Re: Naked eye EGP, Top 10 , TiPS

JAY RESPLER (jrespler@injersey.com)
Thu, 25 Jul 1996 01:12:36 -0400 (EDT)

On Wed, 24 Jul 1996, Stephen Thompson wrote:

> Jay Respler wrote recently:
> 
> > I never got a positive response to my question a while ago:
> > Has anyone seen EGP  naked eye?
> 
> Yes, on Dec 10 95 I was able to locate it with 10x50s and afterward I could 
> see maybe 10% of the glints without the binoculars. 

That's why I don't consider it a naked eye object.  If it's that hard to 
spot even after having been found in binoculars, it's not appropriate for 
a list of bright sats.

What was your naked eye mag limit at the time?


> On another subject, I think VISUAL.TLE is a good list, I have been able to 
> see all but about 30 of them without binoculars.  I think there may also be 
> a need for two other lists.
> 
> A Visual 10 containing only really easy and bright stuff including Mir, HST, 
> the tumbling boosters C 2278 r, C 2297 r, EORSATs  ect. This list would 
> serve as training wheels for those just getting started and for use in town 
> by the rest of us.  I keep such a list for use at outdoor parties.

Problems arise when we try to narrow down the lists too much.  For 
instance, HST is mentioned.  But for most of us, HST is only a binocular 
object.  It's only naked eye at low latitudes.  It gets to be a bit of a 
hassle to make lists for various latitudes.  Beginners may not realize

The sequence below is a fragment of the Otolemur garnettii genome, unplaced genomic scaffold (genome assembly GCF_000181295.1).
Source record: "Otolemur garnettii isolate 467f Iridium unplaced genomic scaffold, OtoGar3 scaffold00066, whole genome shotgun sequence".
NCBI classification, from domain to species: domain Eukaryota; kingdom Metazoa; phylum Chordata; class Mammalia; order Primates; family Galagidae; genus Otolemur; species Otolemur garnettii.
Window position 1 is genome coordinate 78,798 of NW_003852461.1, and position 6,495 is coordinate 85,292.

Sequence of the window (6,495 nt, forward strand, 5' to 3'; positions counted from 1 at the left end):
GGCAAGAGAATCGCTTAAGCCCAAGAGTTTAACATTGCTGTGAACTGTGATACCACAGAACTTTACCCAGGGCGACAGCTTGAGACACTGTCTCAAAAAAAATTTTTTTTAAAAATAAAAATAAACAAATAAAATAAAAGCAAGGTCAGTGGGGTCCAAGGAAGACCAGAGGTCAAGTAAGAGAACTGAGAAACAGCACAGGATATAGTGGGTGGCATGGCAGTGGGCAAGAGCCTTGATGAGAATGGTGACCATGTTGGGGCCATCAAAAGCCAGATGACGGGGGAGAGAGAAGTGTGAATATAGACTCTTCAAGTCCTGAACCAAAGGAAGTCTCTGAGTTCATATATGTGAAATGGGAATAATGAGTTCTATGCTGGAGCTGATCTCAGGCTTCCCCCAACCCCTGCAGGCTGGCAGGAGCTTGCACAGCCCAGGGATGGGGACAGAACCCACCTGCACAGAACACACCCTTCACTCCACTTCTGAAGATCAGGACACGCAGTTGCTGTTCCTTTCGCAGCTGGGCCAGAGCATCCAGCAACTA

why something on the Top 10 list is not visible at all.

> A  Binoc 10 would also have a place. EGP, TiPS, USA 32, USA 81, C 1933, HST 
> Array are all easy in binocs and each has something interesting about it 
> that would encourage beginners to use binoculars and maps.

List can not include the classified sats mentioned.  First of all the 
elements are not always current.  Again, beginners would not realize that 
they're not seeing those sats because the predictions can be off by a few 
minutes. 
I do compile VISUAL, but the elements are posted courtesy of TS Kelso.  
The folks at SATELLITE TIMES magazine have now provided him with a web 
site to distribute the elements.
Kelso gets the elements from NASA so they never contain classified elements.

TS provides many different lists.  This takes a lot of his time and I 
wouldn't want to impose on him by asking for even more lists that 
essentially duplicate what is already available.  We can't just make a 
new list for every observer's individual desires.

However, I do have a suggestion for all those who  want a list of just 
certain objects.  Make up your master list.  Get any of the larger lists 
that contain your objects.   Use Kelso's Passupdate to quickly update 
your smaller list.  This way everyone can have a small personal list of 
favorite objects always up to date.


 Jay Respler
--
Join us at Eurosom 2, the Satellite Observers Meeting: Oct.19/20, Belgium
       http://www.rzg.mpg.de/~bdp/eurosom.html
--
Details of how to get on the Satellite Observer Mail List, satellite elements,
prediction programs and other satellite information, at the Visual Satellite
Observers Home Page:  http://www.physics.ox.ac.uk/sat/satintro.html
--
 JRespler@InJersey.com   or   Jay.Respler@bytewise.org
    Satellite Tracker * Early Typewriter Collector
               Freehold, New Jersey